White House press secretary Sarah Huckabee Sanders on Tuesday accused Democrats who are threatening to issue a subpoena for special counsel Robert MuellerRobert (Bob) MuellerSenate Democrats urge Garland not to fight court order to release Trump obstruction memo Why a special counsel is guaranteed if Biden chooses Yates, Cuomo or Jones as AG Barr taps attorney investigating Russia probe origins as special counsel MORE's full report of being "sore losers."
"They will never be satisfied. They’re sore losers," Sanders told reporters on the White House driveway. "They lost in 2016. They lost because they tried to convince all of America of something we all knew was untrue: that the president had colluded with Russia.
"It was a total lie then. It is a total lie now," she continued. "And they continue to lose on this issue. At some point, they have to decide that they’re ready to move on like the rest of America."
Sanders's comments echoed those of President TrumpDonald TrumpJan. 6 panel plans to subpoena Trump lawyer who advised on how to overturn election Texans chairman apologizes for 'China virus' remark Biden invokes Trump in bid to boost McAuliffe ahead of Election Day MORE, who has in recent days tweeted disapprovingly of Democratic leaders who have vowed to press for Mueller's full report and its underlying evidence.
She added that Trump has not yet been briefed on Mueller's report.
Democrats on the House Judiciary Committee are scheduled to vote Wednesday on authorizing a subpoena to compel the release of Mueller’s full report and the underlying evidence to Congress.
Trump has maintained that he has "nothing to hide" and that he will allow Attorney General William BarrBill BarrMeadows hires former deputy AG to represent him in Jan. 6 probe: report Why it's time for conservatives to accept the 2020 election results and move on Bannon's subpoena snub sets up big decision for Biden DOJ MORE to make the final determination on releasing the report. Barr has said he expects to be able to deliver a public version by mid-April after he removes classified information and grand jury material.
But the president has in recent days expressed frustration over Democratic efforts to secure additional documents related to the report.
"There is no amount of testimony or document production that can satisfy Jerry NadlerJerrold (Jerry) Lewis NadlerAll eyes on Garland after Bannon contempt vote Photos of the Week: Manchin protestor, Paris Hilton and a mirror room Fight breaks out between Jordan, Nadler over rules about showing video at Garland hearing MORE or Shifty Adam SchiffAdam Bennett SchiffAll eyes on Garland after Bannon contempt vote House votes to hold Bannon in contempt of Congress The Hill's 12:30 Report - Presented by Altria - Manchin heatedly dismisses rumors of leaving Democratic Party MORE. It is now time to focus exclusively on properly running our great Country!" he tweeted Tuesday morning, referencing the chairmen of the House Judiciary and House Intelligence committees, respectively.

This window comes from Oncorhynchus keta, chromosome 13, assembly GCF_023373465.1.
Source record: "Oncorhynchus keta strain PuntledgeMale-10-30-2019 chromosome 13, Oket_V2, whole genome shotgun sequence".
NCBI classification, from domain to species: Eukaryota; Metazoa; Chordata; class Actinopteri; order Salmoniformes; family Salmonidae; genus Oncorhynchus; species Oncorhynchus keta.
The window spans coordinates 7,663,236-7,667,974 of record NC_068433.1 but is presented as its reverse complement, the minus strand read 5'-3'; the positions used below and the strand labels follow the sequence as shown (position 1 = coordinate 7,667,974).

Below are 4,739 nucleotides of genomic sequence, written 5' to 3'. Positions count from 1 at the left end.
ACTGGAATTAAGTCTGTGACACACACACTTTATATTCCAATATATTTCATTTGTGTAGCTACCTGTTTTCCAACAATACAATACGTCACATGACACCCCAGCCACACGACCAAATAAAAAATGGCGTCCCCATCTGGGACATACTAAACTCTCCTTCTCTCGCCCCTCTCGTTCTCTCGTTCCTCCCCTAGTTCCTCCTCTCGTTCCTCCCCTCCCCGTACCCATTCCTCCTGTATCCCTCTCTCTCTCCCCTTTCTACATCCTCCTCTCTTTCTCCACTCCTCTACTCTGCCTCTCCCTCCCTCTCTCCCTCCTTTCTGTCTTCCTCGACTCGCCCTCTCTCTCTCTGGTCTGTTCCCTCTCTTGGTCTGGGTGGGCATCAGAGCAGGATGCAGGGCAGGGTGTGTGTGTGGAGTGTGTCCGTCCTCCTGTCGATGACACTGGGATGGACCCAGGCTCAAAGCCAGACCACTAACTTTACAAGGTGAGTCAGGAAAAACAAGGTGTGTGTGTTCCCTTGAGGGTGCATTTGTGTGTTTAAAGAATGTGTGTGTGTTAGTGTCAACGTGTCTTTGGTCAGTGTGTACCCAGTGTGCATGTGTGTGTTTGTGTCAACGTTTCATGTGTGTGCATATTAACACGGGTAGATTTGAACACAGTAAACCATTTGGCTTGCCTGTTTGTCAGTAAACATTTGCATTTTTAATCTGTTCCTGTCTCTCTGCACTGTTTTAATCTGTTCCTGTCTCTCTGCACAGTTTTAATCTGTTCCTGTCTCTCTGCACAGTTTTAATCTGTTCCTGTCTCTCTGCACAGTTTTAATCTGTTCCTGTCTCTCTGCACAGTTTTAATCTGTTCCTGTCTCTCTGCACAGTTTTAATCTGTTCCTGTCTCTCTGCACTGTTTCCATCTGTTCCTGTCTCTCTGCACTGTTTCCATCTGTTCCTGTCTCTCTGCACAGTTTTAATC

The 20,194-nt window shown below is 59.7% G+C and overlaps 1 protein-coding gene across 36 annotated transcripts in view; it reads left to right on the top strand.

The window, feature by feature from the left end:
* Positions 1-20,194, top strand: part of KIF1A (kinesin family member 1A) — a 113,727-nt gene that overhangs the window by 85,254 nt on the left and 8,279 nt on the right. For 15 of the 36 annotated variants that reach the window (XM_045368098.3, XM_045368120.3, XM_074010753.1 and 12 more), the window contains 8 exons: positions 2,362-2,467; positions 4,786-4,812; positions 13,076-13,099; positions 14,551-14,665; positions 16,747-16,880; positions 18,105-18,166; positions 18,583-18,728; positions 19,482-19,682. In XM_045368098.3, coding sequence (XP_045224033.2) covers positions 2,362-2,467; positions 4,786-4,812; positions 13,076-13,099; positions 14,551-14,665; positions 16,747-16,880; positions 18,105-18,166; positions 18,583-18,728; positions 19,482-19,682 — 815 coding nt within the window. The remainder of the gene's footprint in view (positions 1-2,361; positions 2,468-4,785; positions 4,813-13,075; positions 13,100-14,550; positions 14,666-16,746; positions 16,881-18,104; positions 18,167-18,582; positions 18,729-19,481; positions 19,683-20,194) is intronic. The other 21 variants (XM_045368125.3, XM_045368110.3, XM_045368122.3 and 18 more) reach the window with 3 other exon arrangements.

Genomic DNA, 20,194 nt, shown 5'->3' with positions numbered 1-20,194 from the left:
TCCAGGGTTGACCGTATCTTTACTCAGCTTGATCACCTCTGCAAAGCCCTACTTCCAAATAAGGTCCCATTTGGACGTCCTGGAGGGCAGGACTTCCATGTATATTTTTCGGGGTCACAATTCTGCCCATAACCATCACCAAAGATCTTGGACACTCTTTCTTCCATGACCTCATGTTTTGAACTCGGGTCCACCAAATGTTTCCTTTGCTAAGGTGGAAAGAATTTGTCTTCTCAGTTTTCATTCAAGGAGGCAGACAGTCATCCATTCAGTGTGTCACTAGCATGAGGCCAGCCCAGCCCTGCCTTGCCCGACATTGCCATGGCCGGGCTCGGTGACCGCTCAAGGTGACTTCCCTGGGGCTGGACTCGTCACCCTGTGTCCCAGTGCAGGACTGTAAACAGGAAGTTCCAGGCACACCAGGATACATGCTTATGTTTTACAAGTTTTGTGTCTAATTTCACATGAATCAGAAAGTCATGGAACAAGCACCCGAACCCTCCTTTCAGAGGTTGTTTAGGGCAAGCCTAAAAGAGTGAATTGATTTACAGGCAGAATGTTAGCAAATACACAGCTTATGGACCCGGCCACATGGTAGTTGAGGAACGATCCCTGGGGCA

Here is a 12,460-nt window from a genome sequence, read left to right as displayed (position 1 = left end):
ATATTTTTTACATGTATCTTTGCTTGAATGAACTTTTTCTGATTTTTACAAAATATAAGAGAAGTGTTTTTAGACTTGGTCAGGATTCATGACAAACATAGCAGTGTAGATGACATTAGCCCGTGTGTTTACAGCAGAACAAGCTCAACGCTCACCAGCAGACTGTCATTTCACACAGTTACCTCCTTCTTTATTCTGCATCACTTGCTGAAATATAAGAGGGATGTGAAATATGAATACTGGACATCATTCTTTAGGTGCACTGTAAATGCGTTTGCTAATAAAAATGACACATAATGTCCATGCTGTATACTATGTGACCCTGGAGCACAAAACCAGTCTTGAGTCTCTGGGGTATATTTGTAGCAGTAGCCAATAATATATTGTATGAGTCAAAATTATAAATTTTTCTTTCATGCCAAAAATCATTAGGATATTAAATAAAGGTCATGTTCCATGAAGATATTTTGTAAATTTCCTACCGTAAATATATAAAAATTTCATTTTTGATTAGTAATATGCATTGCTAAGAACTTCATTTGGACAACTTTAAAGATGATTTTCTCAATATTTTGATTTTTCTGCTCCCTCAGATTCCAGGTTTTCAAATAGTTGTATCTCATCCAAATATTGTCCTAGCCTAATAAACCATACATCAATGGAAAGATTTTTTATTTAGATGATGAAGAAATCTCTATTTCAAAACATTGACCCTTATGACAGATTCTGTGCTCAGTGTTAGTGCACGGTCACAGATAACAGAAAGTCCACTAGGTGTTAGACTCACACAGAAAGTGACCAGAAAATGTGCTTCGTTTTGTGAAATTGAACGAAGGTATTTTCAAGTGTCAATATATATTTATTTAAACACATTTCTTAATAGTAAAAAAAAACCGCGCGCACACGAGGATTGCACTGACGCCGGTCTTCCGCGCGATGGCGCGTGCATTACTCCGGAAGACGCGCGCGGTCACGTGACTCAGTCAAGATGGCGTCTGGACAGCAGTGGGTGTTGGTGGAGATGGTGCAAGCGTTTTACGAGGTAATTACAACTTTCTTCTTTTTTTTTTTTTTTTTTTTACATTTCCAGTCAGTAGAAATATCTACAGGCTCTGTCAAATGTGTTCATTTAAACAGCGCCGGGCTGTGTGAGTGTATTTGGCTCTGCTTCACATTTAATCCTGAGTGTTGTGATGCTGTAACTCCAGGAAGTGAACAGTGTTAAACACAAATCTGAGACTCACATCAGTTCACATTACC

On Monday, he tweeted that no amount of information would ever "be good enough" for "the crazed Democrats."
There is no amount of testimony or document production that can satisfy Jerry Nadler or Shifty Adam Schiff. It is now time to focus exclusively on properly running our great Country!— Donald J. Trump (@realDonaldTrump) April 2, 2019
No matter what information is given to the crazed Democrats from the No Collusion Mueller Report, it will never be good enough. Behind closed doors the Dems are laughing!— Donald J. Trump (@realDonaldTrump) April 1, 2019
Barr said in a four-page summary of Mueller's main findings that the special counsel's investigation did not conclude that the Trump campaign colluded with the Russian government. Barr added that Mueller had neither exonerated Trump nor concluded that the president obstructed justice. The attorney general said he and another top Justice Department official decided not to charge the president.
Democrats have asserted that Mueller's full report must be made public, and that Barr's summary alone is not sufficient to draw conclusions about any wrongdoing.
Trump, meanwhile, has used Barr's summary to declare "complete vindication." Republicans have largely echoed that message, but many in the GOP have said they'd like to see the full report made public.